Euhemerus of Messene is one of the most popular ancient theorists of religion. In his now lost work Sacred Inscription he formulated a theory of religion by arguing that the Olympian gods were nothing more than prominent kings that were deified due to their benefactions to mankind. On the other hand, true divinity was to be found in the natural phenomena. However, this theory – known as euhemerism – has been (ab)used in many ways due to the different interpretative agendas of various authors and critics. In this paper I argue that euhemerism needs a new interpretation, a redescription, based primarily on a rereading of the text. In addition, by showing the different usages of the text by Euhemerus’s contemporaries and the early Christian writers, I argue that the connection of his theory with the practice of deification of kings in the Graeco-Roman world should be dismissed and reexamined by taking into account contemporary responses to his work that show that his theory was not meant as a justification for the deification of the Graeco-Roman kings.
BaumgartenAlbert I.KatzoffRanonPetroffYaakovSchapsDavid“Euhemerus’ Eternal Gods or How Not to Be Embarrassed by Greek Mythology.”Classical Studies in Honor of David Sohlberg.1996Ramat GanBar-Ilan University Press91103
KoenenLudwigBullochAnthonyGruenErichLongAnthony A.StewartAndrew“The Ptolemaic King as a Religious Figure.”Images and Ideologies. Self Definition in the Hellenistic World.1993Berkeley and Los AngelesUniversity of California Press25115
PachisPanayotisMartinLuther H.PachisPanayotis“‘Manufacturing Religion’ in the Hellenistic Age: The Case of Isis-Demeter Cult.”Hellenisation Empire and Globalization: Lessons from Antiquity. Acts of the Panel held during the 3rd Congress of the EASR Norway 9-10 May 2003.2004ThessalonikiVanias163190
Diodorus SiculusLibrary of History6.1.4: “Now Euhemerus who was a friend of King Cassander and was required by him to perform certain affairs of state and to make great journeys abroad.” It is certain that Euhemerus was also resident in Alexandria Egypt and probably for a long period (at least after Cassander’s death in 297 B.C.E.). See Peter M. Frazer Ptolemaic Alexandria: vols. I–II (Oxford: Clarendon 1972 vol. I) 289; 292–94.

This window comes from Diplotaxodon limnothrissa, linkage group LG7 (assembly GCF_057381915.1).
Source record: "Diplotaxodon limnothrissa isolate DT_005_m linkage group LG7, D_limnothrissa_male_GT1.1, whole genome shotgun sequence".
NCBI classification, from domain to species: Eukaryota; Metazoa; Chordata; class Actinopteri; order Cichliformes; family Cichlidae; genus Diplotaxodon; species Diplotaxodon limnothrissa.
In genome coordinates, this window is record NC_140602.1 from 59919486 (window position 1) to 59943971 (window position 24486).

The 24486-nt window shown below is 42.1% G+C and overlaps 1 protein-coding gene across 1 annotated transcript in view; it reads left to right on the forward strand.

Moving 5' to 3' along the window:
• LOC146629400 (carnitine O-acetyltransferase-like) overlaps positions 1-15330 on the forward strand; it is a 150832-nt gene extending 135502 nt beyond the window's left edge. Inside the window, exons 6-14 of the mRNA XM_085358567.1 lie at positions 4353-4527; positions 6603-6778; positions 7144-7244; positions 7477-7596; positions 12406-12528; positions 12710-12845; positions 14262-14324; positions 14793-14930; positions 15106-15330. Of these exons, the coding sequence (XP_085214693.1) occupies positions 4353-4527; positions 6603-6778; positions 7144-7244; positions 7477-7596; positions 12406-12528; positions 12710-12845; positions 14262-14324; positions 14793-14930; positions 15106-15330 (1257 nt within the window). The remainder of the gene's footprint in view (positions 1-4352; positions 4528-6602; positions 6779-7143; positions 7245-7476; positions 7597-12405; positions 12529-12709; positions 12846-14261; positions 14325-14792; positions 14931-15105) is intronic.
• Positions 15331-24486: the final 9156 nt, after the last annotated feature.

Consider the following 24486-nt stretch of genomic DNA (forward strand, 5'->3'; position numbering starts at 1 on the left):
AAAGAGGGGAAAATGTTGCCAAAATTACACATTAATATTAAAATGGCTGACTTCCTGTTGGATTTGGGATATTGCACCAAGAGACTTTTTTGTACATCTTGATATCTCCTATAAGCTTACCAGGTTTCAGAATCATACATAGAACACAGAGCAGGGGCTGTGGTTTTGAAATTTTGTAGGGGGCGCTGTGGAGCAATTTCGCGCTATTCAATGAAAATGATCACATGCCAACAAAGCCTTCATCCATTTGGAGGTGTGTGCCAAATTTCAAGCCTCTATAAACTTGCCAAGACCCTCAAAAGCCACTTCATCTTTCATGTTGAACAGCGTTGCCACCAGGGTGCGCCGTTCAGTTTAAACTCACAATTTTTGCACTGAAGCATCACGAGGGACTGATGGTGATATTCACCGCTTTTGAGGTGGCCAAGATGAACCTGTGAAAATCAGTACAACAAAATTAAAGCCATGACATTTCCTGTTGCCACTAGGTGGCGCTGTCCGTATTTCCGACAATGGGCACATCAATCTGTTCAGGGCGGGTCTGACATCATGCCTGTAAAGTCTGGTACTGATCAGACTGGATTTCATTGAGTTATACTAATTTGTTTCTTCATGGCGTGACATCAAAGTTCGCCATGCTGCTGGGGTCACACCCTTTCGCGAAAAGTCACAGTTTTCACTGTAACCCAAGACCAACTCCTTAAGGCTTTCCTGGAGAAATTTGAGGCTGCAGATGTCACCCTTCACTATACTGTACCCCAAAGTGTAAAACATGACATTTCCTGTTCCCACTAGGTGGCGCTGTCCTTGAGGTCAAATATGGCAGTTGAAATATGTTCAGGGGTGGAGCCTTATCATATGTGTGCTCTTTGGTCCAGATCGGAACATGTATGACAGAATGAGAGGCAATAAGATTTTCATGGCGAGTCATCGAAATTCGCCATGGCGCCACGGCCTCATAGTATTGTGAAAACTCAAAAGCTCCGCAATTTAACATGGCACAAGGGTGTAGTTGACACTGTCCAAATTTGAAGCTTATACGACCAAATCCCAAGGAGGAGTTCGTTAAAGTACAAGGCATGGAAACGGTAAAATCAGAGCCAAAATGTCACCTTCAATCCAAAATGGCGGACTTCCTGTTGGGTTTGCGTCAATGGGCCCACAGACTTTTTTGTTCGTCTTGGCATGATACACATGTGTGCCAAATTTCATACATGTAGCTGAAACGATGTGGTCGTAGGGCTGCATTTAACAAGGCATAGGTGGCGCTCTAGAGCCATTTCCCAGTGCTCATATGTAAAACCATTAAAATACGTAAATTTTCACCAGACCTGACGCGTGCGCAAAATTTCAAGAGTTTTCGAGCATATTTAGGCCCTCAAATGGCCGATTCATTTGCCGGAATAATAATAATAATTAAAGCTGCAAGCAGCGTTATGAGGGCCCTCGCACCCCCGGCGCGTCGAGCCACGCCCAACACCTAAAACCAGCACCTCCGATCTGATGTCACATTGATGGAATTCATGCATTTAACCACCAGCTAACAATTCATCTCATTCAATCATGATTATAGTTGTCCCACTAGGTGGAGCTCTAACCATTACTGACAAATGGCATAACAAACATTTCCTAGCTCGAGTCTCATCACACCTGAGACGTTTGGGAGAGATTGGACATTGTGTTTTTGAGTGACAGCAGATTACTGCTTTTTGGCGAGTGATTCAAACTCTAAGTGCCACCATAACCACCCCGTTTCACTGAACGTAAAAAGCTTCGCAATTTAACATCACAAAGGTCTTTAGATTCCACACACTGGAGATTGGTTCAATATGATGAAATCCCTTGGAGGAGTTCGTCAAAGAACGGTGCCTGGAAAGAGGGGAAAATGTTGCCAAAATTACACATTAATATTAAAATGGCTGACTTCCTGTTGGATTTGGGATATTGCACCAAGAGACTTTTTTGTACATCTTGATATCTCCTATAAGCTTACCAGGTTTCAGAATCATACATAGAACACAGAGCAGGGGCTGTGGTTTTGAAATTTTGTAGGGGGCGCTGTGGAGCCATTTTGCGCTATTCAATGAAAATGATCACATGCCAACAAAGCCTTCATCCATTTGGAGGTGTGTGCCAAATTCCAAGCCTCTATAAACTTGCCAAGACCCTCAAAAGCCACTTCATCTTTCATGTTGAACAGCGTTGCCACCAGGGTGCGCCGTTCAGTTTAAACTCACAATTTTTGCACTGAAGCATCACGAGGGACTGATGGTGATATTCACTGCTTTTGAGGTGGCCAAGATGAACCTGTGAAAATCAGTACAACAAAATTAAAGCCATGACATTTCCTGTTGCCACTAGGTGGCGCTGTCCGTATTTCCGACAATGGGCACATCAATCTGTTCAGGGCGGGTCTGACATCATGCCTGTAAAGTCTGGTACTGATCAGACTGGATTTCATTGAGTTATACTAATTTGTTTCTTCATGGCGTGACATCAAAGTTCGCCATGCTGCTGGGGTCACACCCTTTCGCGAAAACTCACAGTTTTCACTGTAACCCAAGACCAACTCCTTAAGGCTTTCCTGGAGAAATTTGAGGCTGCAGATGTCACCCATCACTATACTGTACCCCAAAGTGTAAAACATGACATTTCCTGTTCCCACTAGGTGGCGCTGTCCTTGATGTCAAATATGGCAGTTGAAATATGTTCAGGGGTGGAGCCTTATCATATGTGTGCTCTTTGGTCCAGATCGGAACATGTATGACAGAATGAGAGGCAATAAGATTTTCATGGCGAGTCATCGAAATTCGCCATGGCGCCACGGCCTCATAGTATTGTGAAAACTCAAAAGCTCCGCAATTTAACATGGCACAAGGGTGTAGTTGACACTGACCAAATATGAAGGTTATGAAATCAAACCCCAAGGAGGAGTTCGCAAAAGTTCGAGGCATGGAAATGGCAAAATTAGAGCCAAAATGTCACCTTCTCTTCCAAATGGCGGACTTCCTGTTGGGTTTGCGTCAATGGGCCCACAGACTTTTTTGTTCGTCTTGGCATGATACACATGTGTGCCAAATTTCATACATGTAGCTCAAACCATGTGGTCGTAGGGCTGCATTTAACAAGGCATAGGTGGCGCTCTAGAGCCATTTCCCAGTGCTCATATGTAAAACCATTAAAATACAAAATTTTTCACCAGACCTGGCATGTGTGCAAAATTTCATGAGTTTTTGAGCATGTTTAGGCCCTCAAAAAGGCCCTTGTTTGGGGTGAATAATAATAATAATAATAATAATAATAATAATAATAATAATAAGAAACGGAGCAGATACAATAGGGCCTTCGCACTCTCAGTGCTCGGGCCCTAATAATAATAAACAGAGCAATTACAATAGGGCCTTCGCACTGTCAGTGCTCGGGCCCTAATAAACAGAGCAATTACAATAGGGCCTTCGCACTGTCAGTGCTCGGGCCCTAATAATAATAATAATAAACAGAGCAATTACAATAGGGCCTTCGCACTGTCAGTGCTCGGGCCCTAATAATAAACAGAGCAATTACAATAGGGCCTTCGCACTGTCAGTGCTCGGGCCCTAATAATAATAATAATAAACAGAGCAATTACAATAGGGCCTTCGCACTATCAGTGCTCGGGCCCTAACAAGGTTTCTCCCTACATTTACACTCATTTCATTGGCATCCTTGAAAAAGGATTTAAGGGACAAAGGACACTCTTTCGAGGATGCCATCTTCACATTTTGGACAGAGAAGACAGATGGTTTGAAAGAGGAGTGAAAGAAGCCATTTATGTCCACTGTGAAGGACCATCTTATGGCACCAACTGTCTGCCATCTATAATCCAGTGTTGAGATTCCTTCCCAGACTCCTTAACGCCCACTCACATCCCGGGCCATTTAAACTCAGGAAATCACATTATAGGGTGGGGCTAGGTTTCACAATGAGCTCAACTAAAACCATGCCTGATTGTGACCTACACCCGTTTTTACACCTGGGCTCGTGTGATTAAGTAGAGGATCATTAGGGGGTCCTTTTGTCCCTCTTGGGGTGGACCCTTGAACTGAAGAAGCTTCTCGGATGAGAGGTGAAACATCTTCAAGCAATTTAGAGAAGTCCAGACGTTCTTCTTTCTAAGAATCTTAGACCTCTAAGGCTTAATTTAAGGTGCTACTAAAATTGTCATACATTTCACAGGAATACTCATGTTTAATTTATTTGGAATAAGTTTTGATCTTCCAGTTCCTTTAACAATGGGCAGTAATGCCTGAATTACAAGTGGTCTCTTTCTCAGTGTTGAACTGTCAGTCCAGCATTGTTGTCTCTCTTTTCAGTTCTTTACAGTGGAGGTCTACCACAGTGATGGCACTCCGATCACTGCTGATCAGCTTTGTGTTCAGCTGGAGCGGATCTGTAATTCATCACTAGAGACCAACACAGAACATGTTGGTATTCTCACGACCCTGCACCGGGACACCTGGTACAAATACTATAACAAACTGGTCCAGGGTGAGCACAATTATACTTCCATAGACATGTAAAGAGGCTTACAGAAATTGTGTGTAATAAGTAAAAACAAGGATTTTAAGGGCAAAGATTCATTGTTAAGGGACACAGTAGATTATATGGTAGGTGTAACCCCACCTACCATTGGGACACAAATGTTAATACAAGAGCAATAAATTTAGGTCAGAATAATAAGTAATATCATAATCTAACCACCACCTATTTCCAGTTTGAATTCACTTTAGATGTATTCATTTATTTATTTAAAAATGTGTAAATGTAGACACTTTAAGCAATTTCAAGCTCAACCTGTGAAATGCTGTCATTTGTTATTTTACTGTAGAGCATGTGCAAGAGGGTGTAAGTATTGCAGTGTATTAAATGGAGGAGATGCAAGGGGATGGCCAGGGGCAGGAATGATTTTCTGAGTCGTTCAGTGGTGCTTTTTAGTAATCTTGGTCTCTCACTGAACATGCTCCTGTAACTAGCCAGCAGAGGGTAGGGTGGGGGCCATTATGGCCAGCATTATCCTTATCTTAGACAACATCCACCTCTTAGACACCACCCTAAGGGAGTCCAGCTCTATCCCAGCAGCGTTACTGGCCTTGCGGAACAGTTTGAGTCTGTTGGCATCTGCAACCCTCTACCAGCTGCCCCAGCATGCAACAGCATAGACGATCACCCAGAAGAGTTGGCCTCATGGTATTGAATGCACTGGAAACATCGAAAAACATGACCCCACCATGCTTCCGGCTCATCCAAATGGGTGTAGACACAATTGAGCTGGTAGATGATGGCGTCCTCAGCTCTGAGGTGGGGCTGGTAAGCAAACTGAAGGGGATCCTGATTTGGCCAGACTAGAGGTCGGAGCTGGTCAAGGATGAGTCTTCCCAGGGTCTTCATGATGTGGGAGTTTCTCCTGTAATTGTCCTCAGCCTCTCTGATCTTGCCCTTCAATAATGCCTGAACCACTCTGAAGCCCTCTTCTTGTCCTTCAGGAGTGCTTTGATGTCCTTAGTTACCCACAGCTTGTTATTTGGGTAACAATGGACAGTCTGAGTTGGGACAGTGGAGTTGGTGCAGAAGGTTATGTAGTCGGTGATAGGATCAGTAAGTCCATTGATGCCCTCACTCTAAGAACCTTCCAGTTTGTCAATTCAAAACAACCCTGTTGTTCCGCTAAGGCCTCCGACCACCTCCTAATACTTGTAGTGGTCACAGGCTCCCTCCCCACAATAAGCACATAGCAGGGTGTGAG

Diodorus SiculusHistorical Library17.118.2. Also see Adams Cassander Macedonia and the Policy of Coalition 323–301 B.C. 61. This anti-Alexandrian attitude of Cassander is also portrayed by Peter Green Alexander the Great and the Hellenistic Age. A Short History (London: Weidenfeld & Nicolson 2007) 40–41 and Robin L. Fox Alexander the Great (London: Penguin 2004) 469; 475.
Helen S. LundLysimachus. A Study in Early Hellenistic Kingship (London: Routledge1992) 162. Also see Robert A. Hadley “Royal Propaganda of Seleucus I and Lysimachus” Journal of Hellenic Studies 94 (1974): 50–65.
See Gregory O. HutchinsonHellenistic Poetry (Oxford: Clarendon1988) 38–39; Marco Fantuzzi and Richard Hunter Tradition and Innovation in Hellenistic Poetry (Cambridge: Cambridge University Press 2004) 42.
Kenneth S. SacksDiodorus Siculus and the First Century (Princeton, N.J.: Princeton University Press1990) 72; also 5; 73–74. Also see Kenneth S. Sacks “Diodorus and his Sources: Conformity and Creativity” in Greek Historiography (ed. Simon Hornblower; Oxford: Clarendon 1994) 213–32.
See Albert I. Baumgarten“Euhemerus’ Eternal Gods or How Not to Be Embarrassed by Greek Mythology,” in Classical Studies in Honor of David Sohlberg (ed. Ranon Katzoff, Yaakov Petroff and David Schaps; Ramat Gan: Bar-Ilan University Press1996) 91–103.